The set also has deleted scenes, with the most notable being Superman running with Oliver Queen from “Elseworlds Part 1.” It’s a shame that was cut. There was also a “My Name Is Barry Allen” from “Elseworlds” with Stephen Amell replacing Grant Gustin as Grant replaced him in the aired Part 2 — this was surely cut and unfinished so as to not blow the reveal that Oliver was Barry in Part 1. It’s still really cute and fun.
Finally, there’s a gag reel. While they are introduced with credits like The Office, they’re still a bit… meh.
Packaging and Design: Seeing Barry and Nora running side by side is the perfect way to sell this. Very nice looking.
Is It Worth It? I’ll always recommend picking up Flash Blu-Rays from the beginning, but this is certainly worthwhile, especially to prepare for Season 6 to premiere on October 8. You can purchase this set (and support this site!) here.
Blu-ray Review: The Flash: The Complete Fourth Season
Review of the Blu-ray set for The Flash: The Complete Fourth Season
The Complete Fourth Season of The Flash hits Blu-ray and DVD this week (Tuesday, August 28), and we’ve got our hands on a review copy!
Before we get to the review, here’s how the season is described:
In Season Four, the mission of Barry Allen, aka The Flash (Grant Gustin), is once more to protect Central City from metahuman threats. First, he’ll have to escape the Speed Force. With Barry trapped, the job of protecting Central City falls to his family – Detective Joe West (Jesse L. Martin); his fiancée, Iris West (Candice Patton); and Wally West/Kid Flash (Keiynan Lonsdale) – and the team at S.T.A.R. Labs – Dr. Caitlin Snow/Killer Frost (Danielle Panabaker), Cisco Ramon/Vibe (Carlos Valdes) and brilliant scientist Harrison Wells (Tom Cavanagh). When a powerful villain threatens to level the city if The Flash doesn’t appear, Cisco risks everything to break Barry out of the Speed Force. But this is only the first move of a life-or-death chess game with Clifford DeVoe aka The Thinker (Neil Sandilands), a mastermind who’s always ten steps ahead of Barry, no matter how fast he’s running. Shocking surprises come fast and furious in all 23 action-packed adventures featuring The Fastest Man Alive.
So, how’s the set?
The Episodes: It’s going to be very hard to ever replicate the greatness that was the first season of The Flash. Unfortunately, one thing that The Flash Season 1 did so well that still didn’t connect for Season 4 is a strong villain. While I have more appreciation for The Thinker after rewatching some episodes and checking out the extra interview features on this set, I still don’t really feel that empathy and care for him that I had for, say, Eobard/Wells.
Season 4 also tried to course correct with more humor to varied success. Sometimes it worked; others the show was far too amused with itself. (I don’t need to see any more Wellses no matter how much I love Tom Cavanagh, for example, and “psychic pregnancy” will never not be too campy for me.)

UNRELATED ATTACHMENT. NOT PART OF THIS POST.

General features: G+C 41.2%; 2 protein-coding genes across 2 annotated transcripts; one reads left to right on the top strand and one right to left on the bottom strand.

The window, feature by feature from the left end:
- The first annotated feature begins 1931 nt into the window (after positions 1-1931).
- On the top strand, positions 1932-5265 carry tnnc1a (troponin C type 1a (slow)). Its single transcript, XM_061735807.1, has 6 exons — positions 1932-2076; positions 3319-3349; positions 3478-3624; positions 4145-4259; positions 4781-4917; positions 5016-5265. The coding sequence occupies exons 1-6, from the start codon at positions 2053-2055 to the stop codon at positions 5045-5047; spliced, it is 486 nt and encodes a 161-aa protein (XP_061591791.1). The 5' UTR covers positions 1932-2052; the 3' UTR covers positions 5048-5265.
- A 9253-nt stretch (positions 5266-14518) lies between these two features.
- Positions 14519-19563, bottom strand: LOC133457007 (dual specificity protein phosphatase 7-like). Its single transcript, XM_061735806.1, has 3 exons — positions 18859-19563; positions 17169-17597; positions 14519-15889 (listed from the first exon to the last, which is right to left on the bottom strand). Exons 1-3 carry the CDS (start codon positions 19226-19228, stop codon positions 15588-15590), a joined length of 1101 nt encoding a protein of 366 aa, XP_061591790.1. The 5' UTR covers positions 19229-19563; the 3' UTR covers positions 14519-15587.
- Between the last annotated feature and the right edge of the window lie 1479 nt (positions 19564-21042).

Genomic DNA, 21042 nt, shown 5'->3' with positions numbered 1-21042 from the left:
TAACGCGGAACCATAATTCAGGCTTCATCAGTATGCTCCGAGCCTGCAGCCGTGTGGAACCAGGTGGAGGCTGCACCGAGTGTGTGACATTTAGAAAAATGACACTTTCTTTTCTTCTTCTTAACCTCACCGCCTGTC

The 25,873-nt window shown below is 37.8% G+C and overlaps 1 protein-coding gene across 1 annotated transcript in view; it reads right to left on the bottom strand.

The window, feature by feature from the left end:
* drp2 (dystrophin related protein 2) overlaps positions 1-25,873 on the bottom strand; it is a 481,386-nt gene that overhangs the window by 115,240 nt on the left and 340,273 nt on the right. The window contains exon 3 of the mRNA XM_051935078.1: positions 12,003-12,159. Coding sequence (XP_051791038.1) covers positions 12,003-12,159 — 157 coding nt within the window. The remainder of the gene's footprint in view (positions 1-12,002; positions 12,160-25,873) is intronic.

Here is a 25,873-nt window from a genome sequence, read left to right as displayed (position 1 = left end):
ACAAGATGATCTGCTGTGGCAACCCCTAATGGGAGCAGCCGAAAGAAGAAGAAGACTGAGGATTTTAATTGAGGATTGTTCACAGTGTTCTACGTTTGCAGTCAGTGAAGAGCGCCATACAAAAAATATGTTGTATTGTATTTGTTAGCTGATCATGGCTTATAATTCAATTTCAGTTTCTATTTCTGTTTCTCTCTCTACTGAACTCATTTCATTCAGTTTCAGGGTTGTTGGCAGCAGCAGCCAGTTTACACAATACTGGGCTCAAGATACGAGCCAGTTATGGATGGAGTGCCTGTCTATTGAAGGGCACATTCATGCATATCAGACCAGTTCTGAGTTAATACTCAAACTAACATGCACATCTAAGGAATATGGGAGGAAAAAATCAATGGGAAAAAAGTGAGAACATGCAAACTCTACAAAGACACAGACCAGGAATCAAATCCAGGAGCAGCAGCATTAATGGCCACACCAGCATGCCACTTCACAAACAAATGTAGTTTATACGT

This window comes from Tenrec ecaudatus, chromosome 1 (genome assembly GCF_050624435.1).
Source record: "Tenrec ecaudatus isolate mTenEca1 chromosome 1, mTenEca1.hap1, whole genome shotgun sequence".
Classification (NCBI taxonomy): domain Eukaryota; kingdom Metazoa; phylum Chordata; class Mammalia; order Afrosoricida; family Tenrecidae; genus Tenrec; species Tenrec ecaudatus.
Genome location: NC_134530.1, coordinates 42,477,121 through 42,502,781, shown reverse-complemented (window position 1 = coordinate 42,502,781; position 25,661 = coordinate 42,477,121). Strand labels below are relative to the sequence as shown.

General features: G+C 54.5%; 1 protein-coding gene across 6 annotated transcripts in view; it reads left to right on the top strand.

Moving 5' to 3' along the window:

There’s some good stuff, though. The best version of Barry’s suit so far premieres in Season 4, and Barry and Iris finally get married this year, even if every time they got married, they ended up interrupted. There are some episodes that worked to innovate, and there are also things like Barry in jail which seem to go on for too long. But at least with a DVD or Blu-ray you can fast forward, right?
Season 4 is also where we meet Ralph Dibny. He grows on you until you finally stretch your appreciation levels. By season’s end, you love Ralph as much as everyone else might.
The Extras: Of all the DC TV shows, The Flash usually gets the best treatment as far as extras go. We’ve got deleted scenes (including some WestAllen!), bloopers, and the all-encompassing Comic-Con video… and some other great extras, including Sterling Gates and Eric Wallace with Katee Sackhoff offering commentary on Amunet (who I do enjoy more after seeing Sackhoff speaking about her, but I still don’t understand why the silly accent was a thing). There’s also a really nice feature about the Elongated Man, and all four episodes of this year’s DC TV crossover are represented.
There’s also talk about The Thinker, and as I said, I appreciate the storyline more but I still didn’t have that emotional connection with the character that I feel I needed. The other bodies thing at midseason made that all even worse.
Packaging & Art: This is one of the best looking Flash Blu-ray sets so far. Dynamic design on the box art and on the discs. I like it.
Is It Worth It? As I said, nothing will be Season 1 again, but if you’re a fan of The Flash there are a lot of extras to make this worth it. Order yours from Amazon.com at a discounted rate and support this website!